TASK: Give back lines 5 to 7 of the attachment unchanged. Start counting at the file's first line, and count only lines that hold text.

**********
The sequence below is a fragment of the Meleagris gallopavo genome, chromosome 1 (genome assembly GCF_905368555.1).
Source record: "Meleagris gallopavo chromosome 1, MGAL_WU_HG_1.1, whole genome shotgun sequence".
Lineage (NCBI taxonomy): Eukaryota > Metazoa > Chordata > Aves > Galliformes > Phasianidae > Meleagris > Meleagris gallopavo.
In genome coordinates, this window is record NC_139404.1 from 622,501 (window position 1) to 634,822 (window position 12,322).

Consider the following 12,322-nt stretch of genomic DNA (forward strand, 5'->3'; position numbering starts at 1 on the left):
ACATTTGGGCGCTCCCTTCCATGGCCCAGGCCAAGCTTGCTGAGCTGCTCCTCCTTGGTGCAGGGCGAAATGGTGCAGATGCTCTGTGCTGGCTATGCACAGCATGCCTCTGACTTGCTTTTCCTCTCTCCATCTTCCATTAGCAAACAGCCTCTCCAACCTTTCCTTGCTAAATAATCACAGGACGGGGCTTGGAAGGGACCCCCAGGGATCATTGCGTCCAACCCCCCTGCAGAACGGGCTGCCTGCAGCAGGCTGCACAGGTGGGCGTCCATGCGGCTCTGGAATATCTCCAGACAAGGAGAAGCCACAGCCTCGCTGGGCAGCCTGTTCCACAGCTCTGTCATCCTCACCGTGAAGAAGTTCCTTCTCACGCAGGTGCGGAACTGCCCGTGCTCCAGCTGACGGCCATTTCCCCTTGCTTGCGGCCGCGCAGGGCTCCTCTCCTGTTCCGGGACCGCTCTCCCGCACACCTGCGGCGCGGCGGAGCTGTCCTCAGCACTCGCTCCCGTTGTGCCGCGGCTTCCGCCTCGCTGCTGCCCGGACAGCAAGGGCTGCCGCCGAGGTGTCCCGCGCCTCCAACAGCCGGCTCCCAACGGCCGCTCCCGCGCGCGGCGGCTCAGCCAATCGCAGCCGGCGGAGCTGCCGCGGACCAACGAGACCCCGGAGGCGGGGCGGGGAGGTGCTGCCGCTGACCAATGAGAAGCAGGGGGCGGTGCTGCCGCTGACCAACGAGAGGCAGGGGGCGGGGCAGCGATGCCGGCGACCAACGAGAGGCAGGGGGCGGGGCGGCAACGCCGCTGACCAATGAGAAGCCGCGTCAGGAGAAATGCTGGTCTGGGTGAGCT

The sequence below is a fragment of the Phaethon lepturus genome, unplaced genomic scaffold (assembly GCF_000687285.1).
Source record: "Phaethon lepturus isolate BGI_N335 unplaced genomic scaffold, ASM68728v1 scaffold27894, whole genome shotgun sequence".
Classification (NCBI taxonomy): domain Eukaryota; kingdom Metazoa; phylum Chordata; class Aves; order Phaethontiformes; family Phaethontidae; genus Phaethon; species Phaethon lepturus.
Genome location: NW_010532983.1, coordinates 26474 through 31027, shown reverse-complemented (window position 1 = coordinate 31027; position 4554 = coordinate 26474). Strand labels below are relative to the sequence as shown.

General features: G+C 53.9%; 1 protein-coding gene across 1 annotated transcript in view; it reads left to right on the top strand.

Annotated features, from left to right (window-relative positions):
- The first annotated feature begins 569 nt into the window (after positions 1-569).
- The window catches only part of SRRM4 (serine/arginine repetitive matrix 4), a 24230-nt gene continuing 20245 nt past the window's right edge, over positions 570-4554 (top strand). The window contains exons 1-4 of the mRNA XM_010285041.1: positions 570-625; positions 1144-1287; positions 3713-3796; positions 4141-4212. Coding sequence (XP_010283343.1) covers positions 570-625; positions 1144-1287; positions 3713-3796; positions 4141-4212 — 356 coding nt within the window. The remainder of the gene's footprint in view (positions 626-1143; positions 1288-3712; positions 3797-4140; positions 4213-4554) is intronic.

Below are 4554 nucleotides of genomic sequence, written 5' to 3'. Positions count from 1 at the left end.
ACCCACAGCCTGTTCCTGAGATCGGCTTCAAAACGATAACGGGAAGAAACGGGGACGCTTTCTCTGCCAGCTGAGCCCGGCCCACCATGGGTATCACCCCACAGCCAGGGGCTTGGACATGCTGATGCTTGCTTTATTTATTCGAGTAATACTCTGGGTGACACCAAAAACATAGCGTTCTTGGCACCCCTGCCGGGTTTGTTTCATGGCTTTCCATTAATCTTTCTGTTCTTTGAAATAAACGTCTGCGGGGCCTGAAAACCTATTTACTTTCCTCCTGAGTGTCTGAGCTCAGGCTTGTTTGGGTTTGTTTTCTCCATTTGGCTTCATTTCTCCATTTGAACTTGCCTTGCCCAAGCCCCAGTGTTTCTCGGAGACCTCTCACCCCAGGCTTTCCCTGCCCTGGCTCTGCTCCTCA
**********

Consider the following 12,322-nt stretch of genomic DNA (forward strand, 5'->3'; position numbering starts at 1 on the left):
ACATTTGGGCGCTCCCTTCCATGGCCCAGGCCAAGCTTGCTGAGCTGCTCCTCCTTGGTGCAGGGCGAAATGGTGCAGATGCTCTGTGCTGGCTATGCACAGCATGCCTCTGACTTGCTTTTCCTCTCTCCATCTTCCATTAGCAAACAGCCTCTCCAACCTTTCCTTGCTAAATAATCACAGGACGGGGCTTGGAAGGGACCCCCAGGGATCATTGCGTCCAACCCCCCTGCAGAACGGGCTGCCTGCAGCAGGCTGCACAGGTGGGCGTCCATGCGGCTCTGGAATATCTCCAGACAAGGAGAAGCCACAGCCTCGCTGGGCAGCCTGTTCCACAGCTCTGTCATCCTCACCGTGAAGAAGTTCCTTCTCACGCAGGTGCGGAACTGCCCGTGCTCCAGCTGACGGCCATTTCCCCTTGCTTGCGGCCGCGCAGGGCTCCTCTCCTGTTCCGGGACCGCTCTCCCGCACACCTGCGGCGCGGCGGAGCTGTCCTCAGCACTCGCTCCCGTTGTGCCGCGGCTTCCGCCTCGCTGCTGCCCGGACAGCAAGGGCTGCCGCCGAGGTGTCCCGCGCCTCCAACAGCCGGCTCCCAACGGCCGCTCCCGCGCGCGGCGGCTCAGCCAATCGCAGCCGGCGGAGCTGCCGCGGACCAACGAGACCCCGGAGGCGGGGCGGGGAGGTGCTGCCGCTGACCAATGAGAAGCAGGGGGCGGTGCTGCCGCTGACCAACGAGAGGCAGGGGGCGGGGCAGCGATGCCGGCGACCAACGAGAGGCAGGGGGCGGGGCGGCAACGCCGCTGACCAATGAGAAGCCGCGTCAGGAGAAATGCTGGTCTGGGTGAGCT

The sequence below is a fragment of the Phaethon lepturus genome, unplaced genomic scaffold (assembly GCF_000687285.1).